On the charts below, I've highlighted the period in which oil prices were in the news almost daily. It also happens to overlap with the first short-term short I advocated in Oil, from just above $58 - which paid handsomely prior to a reversal back up. A couple of things bear mentioning, which are not shown - the main reason that DB%0I failed to make a higher high on the second price peak, is because short interest from Commercials (not shown) rose, pushing up overall  Open Interest.

Crude with DB%OI

At the same time, notice that the Dumb Bull Ratio (below) was climbing as the market made its second peak, and actually peaked after the price peak, indicating that small trades continued to believe that the price decline was temporary - note how the DBR similarly continued to decline after prices had already turned back up. that's why I call it the Dumb Bull Ratio.

Crude with DBR

At present, Dumb Bulls are still a relatively small slice of overall open interest (at just under 9%), but Non-Reportable long positions will almost certainly rise this week since the market has reversed hard and made a new high. I also expect this week's CoT report for Crude to show that Commercials have built short positions.

The Dumb Bull ratio is in the top third of its historical range (the chart is hard to read, but what do you want for free?), and again, its reading will rise when the latest batch of CoT reports are released this Friday.


The technical picture is pretty unambiguous - less so than the Sentiment picture, which almost always requires extrapolation at or near swing tops.

I always do technical analysis over multiple timeframes; here's a broad outline as to how.

A Weekly chart defines the longer-term trend. Its moving average it to be respected, and counter-trend positions are assumed to be temporary until proved otherwise. In an uptrend, and overbought oscillator reading shows a high-probability place to change to short short-term (daily and intraday) bias, but only when coupled with a divergence on a secondary oscillator (as shown below, in October and March/April). When the 'core' oscillator pulls back to oversold, the reversal back in line with the dominant trend  doesn't require a confirming divergence (as in December and May).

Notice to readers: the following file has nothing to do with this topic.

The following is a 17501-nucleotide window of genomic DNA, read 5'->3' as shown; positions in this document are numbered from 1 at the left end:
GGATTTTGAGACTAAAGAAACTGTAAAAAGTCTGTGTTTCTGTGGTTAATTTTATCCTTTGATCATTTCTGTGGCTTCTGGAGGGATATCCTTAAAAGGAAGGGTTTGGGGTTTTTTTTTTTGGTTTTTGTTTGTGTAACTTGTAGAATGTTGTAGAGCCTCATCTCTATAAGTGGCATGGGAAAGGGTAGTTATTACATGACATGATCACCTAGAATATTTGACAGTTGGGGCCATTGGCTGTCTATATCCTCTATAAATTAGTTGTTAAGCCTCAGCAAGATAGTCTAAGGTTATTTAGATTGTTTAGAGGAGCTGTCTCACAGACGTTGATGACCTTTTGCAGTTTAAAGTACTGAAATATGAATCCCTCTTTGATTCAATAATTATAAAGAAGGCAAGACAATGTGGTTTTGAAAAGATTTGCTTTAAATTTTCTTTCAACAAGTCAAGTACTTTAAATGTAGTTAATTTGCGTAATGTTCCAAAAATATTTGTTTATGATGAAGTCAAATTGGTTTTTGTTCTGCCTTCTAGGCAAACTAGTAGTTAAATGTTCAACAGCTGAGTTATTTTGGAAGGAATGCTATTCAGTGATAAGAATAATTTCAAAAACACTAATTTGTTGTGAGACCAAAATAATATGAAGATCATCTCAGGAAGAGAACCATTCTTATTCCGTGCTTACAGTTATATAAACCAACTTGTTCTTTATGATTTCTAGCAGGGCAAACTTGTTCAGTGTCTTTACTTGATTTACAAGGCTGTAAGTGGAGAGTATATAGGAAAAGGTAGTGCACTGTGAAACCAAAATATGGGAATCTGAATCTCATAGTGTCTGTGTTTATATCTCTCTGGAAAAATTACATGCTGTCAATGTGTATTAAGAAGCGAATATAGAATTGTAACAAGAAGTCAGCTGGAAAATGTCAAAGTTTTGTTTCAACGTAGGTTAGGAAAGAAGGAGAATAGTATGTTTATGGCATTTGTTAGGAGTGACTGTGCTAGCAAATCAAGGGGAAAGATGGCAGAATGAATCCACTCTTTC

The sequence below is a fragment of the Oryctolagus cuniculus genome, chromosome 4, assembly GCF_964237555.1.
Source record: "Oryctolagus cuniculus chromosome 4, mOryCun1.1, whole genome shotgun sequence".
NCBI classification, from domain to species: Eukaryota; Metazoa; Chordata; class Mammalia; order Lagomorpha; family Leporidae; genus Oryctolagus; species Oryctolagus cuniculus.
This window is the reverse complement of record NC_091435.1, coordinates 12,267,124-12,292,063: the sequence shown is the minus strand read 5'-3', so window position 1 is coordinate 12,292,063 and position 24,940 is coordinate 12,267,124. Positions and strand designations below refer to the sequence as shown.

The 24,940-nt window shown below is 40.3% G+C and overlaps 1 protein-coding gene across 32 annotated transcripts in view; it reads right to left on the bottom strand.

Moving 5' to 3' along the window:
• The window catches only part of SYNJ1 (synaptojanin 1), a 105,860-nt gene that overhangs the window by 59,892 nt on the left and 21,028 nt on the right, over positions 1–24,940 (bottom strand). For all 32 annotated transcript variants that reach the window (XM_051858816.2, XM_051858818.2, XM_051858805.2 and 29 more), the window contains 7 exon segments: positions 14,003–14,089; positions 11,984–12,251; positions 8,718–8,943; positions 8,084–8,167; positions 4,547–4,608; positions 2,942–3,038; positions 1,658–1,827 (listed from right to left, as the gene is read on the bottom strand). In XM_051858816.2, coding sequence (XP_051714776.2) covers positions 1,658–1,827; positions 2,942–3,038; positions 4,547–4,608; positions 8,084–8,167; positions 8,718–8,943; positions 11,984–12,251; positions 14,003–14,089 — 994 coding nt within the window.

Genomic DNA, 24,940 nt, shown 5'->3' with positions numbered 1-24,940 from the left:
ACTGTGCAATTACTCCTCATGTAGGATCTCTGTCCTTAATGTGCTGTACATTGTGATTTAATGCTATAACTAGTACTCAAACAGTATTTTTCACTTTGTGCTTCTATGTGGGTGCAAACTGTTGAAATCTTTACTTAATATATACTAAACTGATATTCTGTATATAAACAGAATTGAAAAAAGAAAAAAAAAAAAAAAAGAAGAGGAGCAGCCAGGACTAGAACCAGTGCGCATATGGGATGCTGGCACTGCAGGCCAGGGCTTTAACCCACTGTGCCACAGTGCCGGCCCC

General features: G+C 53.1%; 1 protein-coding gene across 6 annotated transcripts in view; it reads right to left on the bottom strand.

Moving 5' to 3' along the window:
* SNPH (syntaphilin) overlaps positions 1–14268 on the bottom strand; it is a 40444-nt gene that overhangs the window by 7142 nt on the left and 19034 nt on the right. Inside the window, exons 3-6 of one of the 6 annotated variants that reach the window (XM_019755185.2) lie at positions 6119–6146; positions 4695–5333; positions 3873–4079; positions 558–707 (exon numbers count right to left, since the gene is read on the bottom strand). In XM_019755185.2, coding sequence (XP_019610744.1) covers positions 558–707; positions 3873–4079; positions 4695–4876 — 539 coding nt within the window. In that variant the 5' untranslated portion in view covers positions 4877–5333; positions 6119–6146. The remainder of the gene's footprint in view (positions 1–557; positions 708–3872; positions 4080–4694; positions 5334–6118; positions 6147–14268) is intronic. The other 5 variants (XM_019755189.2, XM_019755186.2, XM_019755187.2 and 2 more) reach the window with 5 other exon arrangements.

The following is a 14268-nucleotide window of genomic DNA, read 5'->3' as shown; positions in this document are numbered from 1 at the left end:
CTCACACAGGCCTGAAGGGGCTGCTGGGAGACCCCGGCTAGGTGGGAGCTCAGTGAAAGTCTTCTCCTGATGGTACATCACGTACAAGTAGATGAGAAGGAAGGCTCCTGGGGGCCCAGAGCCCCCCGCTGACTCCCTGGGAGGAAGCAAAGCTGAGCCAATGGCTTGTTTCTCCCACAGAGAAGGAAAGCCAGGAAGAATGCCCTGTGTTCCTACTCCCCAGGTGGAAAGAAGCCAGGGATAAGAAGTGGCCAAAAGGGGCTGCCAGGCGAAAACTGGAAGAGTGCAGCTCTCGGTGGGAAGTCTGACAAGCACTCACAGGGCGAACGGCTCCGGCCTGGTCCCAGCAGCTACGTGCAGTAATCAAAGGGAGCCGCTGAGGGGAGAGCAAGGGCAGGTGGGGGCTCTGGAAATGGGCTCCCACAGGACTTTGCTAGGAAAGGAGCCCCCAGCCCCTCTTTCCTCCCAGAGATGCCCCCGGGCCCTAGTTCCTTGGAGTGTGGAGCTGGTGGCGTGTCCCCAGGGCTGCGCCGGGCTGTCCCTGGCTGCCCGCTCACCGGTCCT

At present, the weekly chart of Crude Oil shows two important things; the chart is overbought as per the Wiliams %R (always my primary oscillator), and the CCI has made a lower high than the March-April high. (The CCI is almost always my secondary oscillator). In a way, that's more important than whether or not there is a divergence like those shown in October and March/April; this indicates a higher price high than April, yet a lower CCI high - in other words, a longer-framed divergence. the fact that the CCI in April was higher than the CCI in October indicated strongly that the pullback was not one that should signal a genuine medium-term trend reversal; this time it may be different.

Notice how the 50-week moving average gets a lot of respect as a rising support - that gives some idea as to the target range for a pullback.

Crude Weekly

OK: that's step one. We have a possible significant reversal on the hands based on the weekly.

From there, move to a daily chart. Notice the divergences again (they are a little more timely on Daily Charts than on weekly) and notice how the 200-day moving average is respected as rising support.

Crude Daily

that gives another heads-up (really just a higher-resolution confirmation of the weekly).

From there, I look to hourly charts to refine entries. I'm not going to stick in an hourly chart here, because I can't be bothered - but hourly charts finished overbought yesterday, and will likely open even more overbought today... and there's a divergence on the intraday CCI, too.

Suffice it to say that an intraday overbought during the day session will be the highest-probability short entry for some time: last week's the recent spike high at $60.95 a week or so ago, prevented a divergence on daily charts that would have made for a nice VERY short-term intraday short signal - it meant missing a $4 pullback, but you can't trade a signal that 'nearly' exists... that's a good way to go broke.